Secondly, this election feels like a changing of the guard from one generation to another. Besigye and Museveni both belong to an older generation. Uganda is a young country; the majority of the population is under forty. This is a chance for the opposition and hopefully the ruling party to realize that the issues affecting people in this age are different and that new answers must be found.


Many consider the ideal of democracy in Africa a pipe dream. The argument is that democracy works so well in the west because they’ve had years to perfect it to their specifications. Africa is different, Africa will always be different. There are a whole set of rules and conditions here that do not exist in Europe.

Let’s go back in time. Uganda gained independence from the British in 1962, about fifty years ago. Almost immediately we took up the parliamentary representation system used in Britain a country which is largely homogenous but Uganda at independence consisted of tribes and clans all with their own languages and cultures, all of whom the British had played against each other so that by independence there was no such thing as national unity. It is the problem suffered by many countries in Africa. You are your tribe first then a member of your country. You don’t have to look further than the inter-ethnic violence of the Kenya Elections of 2007 and 2008 to see this. The FDC presidential elections have already been billed as an ethnic battle between west (Muntu) and east (Mafabi). Nepotism and tribalism are still major problems in this country and as long as they are not fixed we can never hope democracy to flourish.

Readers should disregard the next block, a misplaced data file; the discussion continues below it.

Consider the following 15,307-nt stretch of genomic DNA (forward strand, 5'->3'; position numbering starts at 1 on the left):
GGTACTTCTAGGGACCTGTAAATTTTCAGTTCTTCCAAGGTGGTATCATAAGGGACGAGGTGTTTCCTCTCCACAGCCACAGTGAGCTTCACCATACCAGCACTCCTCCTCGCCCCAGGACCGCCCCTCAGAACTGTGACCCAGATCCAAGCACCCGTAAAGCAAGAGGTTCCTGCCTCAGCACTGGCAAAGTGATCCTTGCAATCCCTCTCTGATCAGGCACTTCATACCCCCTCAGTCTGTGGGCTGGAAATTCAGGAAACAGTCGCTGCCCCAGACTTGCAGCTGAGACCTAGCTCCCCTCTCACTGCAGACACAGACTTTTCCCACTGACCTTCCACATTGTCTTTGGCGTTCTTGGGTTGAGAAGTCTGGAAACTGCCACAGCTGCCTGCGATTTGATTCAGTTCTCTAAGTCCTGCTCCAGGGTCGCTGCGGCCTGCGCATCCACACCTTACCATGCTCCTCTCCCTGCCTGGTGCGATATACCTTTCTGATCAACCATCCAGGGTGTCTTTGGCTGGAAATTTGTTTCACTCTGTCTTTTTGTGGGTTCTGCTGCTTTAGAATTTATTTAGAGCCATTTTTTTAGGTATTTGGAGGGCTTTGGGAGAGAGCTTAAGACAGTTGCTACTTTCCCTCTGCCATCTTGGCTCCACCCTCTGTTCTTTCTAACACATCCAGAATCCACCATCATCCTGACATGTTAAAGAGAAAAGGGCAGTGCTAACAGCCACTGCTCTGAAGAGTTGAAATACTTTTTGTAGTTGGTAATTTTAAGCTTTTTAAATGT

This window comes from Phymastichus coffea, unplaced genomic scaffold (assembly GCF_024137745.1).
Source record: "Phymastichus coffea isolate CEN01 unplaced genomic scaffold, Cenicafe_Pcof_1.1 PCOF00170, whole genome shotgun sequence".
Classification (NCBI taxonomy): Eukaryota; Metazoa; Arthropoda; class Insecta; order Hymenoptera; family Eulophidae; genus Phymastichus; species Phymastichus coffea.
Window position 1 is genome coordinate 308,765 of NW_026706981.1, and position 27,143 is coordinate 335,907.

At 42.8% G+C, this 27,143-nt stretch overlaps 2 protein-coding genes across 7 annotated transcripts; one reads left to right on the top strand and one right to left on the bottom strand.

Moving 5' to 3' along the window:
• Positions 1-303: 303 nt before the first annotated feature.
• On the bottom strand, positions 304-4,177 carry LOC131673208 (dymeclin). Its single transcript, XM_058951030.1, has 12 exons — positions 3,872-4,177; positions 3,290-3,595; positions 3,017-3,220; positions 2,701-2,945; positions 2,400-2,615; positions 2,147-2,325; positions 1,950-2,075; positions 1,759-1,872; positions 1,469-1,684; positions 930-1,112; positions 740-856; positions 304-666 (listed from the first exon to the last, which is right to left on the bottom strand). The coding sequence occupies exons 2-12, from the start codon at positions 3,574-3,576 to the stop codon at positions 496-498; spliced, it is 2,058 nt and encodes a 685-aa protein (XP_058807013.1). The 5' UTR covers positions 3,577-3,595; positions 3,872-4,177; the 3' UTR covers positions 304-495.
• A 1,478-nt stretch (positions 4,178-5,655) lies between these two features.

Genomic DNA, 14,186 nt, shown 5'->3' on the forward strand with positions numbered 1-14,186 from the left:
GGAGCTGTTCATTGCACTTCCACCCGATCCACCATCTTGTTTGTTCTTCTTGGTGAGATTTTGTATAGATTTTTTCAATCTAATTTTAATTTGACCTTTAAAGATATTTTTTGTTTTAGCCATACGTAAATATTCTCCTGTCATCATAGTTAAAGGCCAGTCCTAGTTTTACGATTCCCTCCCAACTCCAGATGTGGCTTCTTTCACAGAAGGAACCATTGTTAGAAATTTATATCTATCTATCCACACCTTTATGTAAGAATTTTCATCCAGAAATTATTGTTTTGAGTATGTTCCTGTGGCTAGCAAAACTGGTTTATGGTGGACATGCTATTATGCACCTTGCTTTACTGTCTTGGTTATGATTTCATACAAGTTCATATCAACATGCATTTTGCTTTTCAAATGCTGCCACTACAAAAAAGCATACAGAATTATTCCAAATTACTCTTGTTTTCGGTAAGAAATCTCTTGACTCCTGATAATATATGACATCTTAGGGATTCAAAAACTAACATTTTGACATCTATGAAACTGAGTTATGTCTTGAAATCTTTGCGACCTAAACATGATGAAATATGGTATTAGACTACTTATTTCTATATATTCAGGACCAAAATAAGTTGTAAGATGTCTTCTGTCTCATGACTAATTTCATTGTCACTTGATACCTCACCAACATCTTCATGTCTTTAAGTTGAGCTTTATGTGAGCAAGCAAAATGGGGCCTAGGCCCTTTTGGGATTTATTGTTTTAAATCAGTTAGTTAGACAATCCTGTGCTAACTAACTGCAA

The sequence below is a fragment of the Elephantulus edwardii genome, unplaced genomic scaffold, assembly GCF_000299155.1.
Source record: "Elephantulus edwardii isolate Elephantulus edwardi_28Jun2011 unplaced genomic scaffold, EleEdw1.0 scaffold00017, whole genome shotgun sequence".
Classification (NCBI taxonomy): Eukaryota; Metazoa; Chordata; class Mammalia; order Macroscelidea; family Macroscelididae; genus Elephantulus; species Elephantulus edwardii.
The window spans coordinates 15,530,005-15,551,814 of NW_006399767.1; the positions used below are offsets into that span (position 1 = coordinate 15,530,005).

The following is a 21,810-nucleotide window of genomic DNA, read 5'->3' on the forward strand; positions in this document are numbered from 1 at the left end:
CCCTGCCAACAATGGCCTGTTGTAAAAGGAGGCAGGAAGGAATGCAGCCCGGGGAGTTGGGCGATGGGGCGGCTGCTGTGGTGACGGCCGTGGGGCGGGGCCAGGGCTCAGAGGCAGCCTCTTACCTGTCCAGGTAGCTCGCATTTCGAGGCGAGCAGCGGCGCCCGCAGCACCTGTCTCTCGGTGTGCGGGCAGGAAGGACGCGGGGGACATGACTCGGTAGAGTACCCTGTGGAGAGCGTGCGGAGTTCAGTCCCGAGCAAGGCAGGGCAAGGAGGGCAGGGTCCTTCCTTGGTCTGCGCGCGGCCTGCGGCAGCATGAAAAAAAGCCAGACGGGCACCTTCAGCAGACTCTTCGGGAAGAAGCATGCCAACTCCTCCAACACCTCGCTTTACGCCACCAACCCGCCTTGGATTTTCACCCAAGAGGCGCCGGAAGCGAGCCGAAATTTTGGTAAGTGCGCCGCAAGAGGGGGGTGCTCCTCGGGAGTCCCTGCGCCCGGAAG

Another fact that seems to undermine the hope that western democracy can thrive in Africa, is the high levels of illiteracy and poverty in the continent. There are still large numbers of people who can’t read or write or who live below the poverty line. To these people the most important thing is survival and providing for their families. The NRM always beats the opposition in the rural areas because they appeal to them, promising safety and money. What will a village farmer living from hand to mouth somewhere in Bushenyi benefit from the FDC presidential debate? Many in the west think that they can wave a magic wand and democracy will exist. The exemption of South Africa actually proves the rule. South Africa was a British settler colony with close connections to Europe. The country has a sizable white community that leaves and works and pays close attention to the country’s democracy something many people in Africa still do not do.

The phones are ringing off the hook in the office, people calling to ask about who won the same way they would to ask the latest Premier League scores. The FDC Presidential election is a sets a good standard, one we should closely watch and emulate but until we solve the major sociological problems affecting the country, our own political aspirations and systems will always fall short.

Muntu has the lead.